- Winnicott, Clare; Kanter, Joel S. (2004) Face to face with children: the life and work of Clare Winnicott, London: Karnac.
- Marshall-Tierney, J. (2010) 'Melting muddy mixtures : an exploration of the art psychotherapy process with an adolescent boy in a therapeutic community', in Children and adolescents in trauma: creative therapeutic approaches, London: Jessica Kingsley. vol. Community, culture and change
- Kegerreis, Sue. (2010) Psychodynamic counselling with children and young people: an introduction, Basingstoke: Palgrave Macmillan. vol. Basic texts in counselling and psychotherapy
- Axline, Virginia Mae. (1967, ©1964) Dibs in search of self, New York: Ballantine Books.
- Hopper, Linda. (2007) Counselling and psychotherapy with children and adolescents, Basingstoke: Palgrave Macmillan.
- Meares, Russell. (2005) The metaphor of play: origin and breakdown of personal being, Hove: Routledge.
- Hinshelwood, R. D. (1994) Clinical Klein, London: Free Association Books.
- Winnicott, D. W. (1971) Therapeutic consultations in child psychiatry, London: Hogarth Press [for] the Institute of Psycho-Analysis. vol. no. 87
- Carpy, D. (1989) 'Tolerating the countertransference: a mutative process.', in The international journal of psychoanalysis. vol. 70, pp.287-294
- Winnicott, D. W. (1992) Through paediatrics to psycho-analysis, London: Karnac Books and the Institute of Psycho-analysis.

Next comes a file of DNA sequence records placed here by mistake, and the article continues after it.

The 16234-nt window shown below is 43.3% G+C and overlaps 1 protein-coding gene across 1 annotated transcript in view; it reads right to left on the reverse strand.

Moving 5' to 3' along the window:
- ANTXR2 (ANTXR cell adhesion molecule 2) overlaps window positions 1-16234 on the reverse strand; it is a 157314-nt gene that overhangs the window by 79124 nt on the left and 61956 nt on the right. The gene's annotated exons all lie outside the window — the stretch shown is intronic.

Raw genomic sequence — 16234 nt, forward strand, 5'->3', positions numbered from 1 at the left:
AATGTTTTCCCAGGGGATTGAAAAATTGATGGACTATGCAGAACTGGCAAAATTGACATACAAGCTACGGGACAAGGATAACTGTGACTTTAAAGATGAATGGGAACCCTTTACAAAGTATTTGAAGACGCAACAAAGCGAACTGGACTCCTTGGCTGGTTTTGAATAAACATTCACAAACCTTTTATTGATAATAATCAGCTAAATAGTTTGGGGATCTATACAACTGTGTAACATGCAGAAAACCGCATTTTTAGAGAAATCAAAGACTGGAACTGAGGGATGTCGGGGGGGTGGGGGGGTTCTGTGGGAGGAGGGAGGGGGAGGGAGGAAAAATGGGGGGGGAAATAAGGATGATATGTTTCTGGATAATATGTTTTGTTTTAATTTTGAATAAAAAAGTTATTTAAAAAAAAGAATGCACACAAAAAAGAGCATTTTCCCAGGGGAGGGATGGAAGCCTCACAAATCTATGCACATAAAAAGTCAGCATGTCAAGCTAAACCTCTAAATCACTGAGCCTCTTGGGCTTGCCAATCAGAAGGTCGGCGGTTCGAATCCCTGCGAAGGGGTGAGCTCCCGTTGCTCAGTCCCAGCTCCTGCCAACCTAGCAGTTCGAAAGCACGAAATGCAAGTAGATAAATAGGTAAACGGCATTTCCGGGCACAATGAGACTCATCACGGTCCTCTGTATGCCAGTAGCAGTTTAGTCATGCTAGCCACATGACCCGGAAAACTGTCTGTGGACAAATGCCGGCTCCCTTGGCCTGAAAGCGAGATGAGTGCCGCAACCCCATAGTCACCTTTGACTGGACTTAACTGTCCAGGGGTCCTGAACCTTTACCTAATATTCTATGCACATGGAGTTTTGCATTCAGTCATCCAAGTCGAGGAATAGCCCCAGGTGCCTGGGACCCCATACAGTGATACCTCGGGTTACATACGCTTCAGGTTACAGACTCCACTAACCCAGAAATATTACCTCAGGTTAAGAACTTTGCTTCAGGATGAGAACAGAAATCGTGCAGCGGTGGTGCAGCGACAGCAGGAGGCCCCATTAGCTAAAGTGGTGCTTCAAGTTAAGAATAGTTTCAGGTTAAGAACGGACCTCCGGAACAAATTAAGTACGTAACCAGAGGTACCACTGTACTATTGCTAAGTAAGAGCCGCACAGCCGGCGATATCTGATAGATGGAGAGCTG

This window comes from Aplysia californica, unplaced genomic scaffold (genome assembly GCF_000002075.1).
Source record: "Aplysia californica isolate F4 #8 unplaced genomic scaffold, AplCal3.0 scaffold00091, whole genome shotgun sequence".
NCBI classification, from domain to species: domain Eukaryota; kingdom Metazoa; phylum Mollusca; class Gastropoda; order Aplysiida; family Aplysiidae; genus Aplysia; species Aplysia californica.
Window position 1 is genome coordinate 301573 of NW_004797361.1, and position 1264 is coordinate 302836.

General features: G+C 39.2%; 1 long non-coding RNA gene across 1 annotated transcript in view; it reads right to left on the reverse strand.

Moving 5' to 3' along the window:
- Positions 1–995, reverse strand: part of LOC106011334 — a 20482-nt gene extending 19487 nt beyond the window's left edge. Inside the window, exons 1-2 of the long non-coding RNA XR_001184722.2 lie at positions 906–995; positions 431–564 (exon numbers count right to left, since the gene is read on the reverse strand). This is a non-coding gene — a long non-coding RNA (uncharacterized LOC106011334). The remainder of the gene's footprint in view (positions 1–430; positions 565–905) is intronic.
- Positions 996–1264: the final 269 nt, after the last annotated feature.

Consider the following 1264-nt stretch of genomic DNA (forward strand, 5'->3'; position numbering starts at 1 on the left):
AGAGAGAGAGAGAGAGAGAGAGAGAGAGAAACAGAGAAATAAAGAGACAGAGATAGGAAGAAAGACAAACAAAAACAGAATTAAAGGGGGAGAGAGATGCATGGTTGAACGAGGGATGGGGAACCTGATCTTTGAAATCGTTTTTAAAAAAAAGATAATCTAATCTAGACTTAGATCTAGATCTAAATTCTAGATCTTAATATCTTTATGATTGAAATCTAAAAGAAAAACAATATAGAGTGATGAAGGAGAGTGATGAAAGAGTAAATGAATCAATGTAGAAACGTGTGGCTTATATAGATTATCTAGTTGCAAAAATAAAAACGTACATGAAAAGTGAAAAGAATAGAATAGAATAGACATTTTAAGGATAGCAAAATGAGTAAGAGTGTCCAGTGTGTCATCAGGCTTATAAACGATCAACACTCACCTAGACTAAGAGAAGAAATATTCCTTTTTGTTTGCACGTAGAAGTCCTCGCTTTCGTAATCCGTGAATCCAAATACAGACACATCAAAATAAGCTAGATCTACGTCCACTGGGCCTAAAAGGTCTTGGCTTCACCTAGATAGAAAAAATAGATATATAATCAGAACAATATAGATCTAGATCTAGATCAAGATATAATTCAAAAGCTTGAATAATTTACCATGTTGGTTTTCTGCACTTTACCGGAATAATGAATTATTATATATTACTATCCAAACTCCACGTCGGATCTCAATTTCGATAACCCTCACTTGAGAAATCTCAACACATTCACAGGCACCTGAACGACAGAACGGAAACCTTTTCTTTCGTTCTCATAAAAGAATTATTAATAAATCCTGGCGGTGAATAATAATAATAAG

- Leiper, Rob; Maltby, Michael. (2004) The psychodynamic approach to therapeutic change, London: Sage Publications. vol. Sage therapeutic change series
- McGoldrick, Monica; Gerson, Randy; Petry, Sueli S. (c2008) Genograms: assessment and intervention, New York: W.W. Norton.
- Mak-Pearce, G. (2001) 'Engaging troubled adolescents in six-session psychodynamic therapy', in Community-based psychotherapy with young people: evidence and innovation in practice, Hove: Brunner-Routledge.
- Temperley, J. (no date) The implications for social work practice of recent psycho-analytic developments *.
- Noonan, Ellen. (2000) Counselling young people, London: Routledge.
- Sternberg, Janine. (2005) Infant observation at the heart of training, London: Karnac.
- R. D. Hinshelwood. (1991) 'Psychodynamic Formulation in assessment for psychotherapy', in British Journal of Psychotherapy. vol. 8 (2) , pp.166-174
- Hoxter, S. (2002, c1981) 'Play and communication', in The Child psychotherapist and problems of young people, London: Karnac., pp.202-231
- Malan, David H. (1995) Individual psychotherapy and the science of psychodynamics, Oxford: Butterworth.
The above list is indicative of the essential reading for the course. The library makes provision for all reading list items, with digital provision where possible, and these resources are shared between students. Further reading can be obtained from this module's reading list.
Assessment items, weightings and deadlines
|Coursework / exam
Module supervisor and teaching staff
Ms Arianna Pulsoni, email: firstname.lastname@example.org.
Student Administration 5A.202; telephone 01206 874969; email email@example.com
Dr Gary Winship
University of Nottingham
Available via Moodle
Of 30 hours, 27 (90%) hours available to students:
3 hours not recorded due to service coverage or fault;
0 hours not recorded due to opt-out by lecturer(s).